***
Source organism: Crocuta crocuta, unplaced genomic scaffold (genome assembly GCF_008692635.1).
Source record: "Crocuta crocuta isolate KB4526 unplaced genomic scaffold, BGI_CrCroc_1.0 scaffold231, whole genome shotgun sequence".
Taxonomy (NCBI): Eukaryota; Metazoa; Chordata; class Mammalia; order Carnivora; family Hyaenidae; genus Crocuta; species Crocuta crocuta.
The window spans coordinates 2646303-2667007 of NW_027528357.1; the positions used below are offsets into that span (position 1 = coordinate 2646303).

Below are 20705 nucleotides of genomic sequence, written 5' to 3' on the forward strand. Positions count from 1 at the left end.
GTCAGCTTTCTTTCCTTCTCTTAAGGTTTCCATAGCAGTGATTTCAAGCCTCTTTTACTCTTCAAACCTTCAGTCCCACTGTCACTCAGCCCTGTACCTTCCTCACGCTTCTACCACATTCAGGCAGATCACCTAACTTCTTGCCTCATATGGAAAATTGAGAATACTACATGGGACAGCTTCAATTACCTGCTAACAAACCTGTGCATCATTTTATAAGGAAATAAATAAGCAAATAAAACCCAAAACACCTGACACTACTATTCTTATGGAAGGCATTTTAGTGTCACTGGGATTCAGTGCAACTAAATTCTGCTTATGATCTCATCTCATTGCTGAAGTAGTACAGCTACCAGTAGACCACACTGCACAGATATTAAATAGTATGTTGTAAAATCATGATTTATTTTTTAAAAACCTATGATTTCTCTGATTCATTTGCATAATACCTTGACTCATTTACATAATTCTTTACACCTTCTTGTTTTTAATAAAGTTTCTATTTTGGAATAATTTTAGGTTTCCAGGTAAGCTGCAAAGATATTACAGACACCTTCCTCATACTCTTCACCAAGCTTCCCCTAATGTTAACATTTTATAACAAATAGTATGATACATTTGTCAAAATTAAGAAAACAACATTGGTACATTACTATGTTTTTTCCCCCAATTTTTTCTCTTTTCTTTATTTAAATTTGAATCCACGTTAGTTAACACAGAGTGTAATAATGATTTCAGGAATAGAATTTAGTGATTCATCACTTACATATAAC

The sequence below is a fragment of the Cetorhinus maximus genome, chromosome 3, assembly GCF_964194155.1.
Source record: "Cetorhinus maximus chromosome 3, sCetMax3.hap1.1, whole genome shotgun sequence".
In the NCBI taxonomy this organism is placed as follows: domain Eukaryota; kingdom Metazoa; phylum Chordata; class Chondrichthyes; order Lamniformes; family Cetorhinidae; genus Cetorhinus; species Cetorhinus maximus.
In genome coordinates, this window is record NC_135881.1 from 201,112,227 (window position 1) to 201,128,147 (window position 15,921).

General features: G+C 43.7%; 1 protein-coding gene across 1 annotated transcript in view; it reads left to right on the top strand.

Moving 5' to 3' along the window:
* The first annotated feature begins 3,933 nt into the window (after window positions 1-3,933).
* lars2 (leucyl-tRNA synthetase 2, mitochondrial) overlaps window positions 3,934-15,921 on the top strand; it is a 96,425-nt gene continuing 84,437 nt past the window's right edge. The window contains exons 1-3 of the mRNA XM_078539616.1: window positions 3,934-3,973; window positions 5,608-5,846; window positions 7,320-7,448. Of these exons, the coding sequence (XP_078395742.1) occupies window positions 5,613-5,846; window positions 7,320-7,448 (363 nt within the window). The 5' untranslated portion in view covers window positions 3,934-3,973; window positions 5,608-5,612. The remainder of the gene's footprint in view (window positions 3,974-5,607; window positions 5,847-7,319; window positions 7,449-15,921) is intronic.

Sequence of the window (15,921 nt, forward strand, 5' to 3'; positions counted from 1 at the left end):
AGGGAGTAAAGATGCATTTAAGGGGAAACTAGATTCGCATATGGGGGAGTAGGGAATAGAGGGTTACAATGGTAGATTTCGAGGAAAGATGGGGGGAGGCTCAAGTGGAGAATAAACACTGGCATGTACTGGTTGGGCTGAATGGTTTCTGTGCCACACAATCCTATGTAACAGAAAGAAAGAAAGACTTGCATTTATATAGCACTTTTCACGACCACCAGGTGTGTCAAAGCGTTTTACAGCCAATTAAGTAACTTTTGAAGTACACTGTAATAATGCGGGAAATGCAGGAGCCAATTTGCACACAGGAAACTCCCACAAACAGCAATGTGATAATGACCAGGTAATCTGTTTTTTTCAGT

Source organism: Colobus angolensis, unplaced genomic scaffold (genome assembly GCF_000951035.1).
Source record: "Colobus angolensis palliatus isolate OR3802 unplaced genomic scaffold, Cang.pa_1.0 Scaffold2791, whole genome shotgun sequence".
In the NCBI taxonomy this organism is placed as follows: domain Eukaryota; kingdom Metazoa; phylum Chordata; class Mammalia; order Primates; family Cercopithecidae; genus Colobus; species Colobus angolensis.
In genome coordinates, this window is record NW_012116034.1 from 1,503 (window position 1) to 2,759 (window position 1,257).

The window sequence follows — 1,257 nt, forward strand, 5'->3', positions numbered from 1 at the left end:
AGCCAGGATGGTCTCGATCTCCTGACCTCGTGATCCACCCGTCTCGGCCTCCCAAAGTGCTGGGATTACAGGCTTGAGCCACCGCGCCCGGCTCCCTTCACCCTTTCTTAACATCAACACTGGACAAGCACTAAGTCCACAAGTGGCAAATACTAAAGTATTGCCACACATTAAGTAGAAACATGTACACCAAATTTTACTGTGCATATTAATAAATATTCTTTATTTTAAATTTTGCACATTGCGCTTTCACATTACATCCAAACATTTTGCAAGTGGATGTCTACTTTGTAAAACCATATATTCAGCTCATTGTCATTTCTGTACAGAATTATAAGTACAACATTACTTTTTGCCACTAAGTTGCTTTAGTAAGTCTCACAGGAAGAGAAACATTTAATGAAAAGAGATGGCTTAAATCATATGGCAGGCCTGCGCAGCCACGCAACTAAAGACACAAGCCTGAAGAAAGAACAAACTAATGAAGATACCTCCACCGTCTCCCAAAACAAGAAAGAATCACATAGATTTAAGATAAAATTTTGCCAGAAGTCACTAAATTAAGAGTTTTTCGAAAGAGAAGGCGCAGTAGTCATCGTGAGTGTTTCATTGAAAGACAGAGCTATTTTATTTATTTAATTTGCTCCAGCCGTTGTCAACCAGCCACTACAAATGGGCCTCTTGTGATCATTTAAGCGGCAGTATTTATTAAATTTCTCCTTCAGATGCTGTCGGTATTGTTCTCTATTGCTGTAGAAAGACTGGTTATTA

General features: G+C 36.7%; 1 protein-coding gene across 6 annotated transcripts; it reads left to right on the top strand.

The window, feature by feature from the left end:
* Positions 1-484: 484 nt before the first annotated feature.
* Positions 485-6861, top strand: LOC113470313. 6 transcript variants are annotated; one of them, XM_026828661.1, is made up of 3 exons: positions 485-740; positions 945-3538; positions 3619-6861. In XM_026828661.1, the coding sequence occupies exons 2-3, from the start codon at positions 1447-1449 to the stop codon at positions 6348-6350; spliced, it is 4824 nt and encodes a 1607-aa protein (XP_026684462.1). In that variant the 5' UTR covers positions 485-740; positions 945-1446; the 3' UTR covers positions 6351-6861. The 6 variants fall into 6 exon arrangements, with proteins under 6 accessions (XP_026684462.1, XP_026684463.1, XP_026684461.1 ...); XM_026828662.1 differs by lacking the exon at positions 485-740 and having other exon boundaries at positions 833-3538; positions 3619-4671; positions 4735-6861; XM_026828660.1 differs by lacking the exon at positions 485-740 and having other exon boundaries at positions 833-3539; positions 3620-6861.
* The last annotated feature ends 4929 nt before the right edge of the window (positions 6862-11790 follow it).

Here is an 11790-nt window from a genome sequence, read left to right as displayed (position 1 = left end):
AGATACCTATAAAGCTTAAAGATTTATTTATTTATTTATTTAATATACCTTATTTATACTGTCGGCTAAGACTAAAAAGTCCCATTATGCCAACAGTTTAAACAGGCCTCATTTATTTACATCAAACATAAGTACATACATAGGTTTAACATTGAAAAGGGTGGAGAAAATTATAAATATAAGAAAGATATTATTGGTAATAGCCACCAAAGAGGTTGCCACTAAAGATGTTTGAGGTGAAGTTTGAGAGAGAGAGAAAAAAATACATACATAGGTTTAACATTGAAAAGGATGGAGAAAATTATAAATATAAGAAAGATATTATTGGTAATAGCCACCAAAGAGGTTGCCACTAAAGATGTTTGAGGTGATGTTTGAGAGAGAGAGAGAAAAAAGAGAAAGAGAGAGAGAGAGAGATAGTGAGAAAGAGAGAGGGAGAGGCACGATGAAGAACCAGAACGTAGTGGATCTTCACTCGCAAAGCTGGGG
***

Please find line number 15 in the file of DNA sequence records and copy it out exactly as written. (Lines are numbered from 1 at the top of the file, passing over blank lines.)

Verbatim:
Sequence of the window (15,921 nt, forward strand, 5' to 3'; positions counted from 1 at the left end):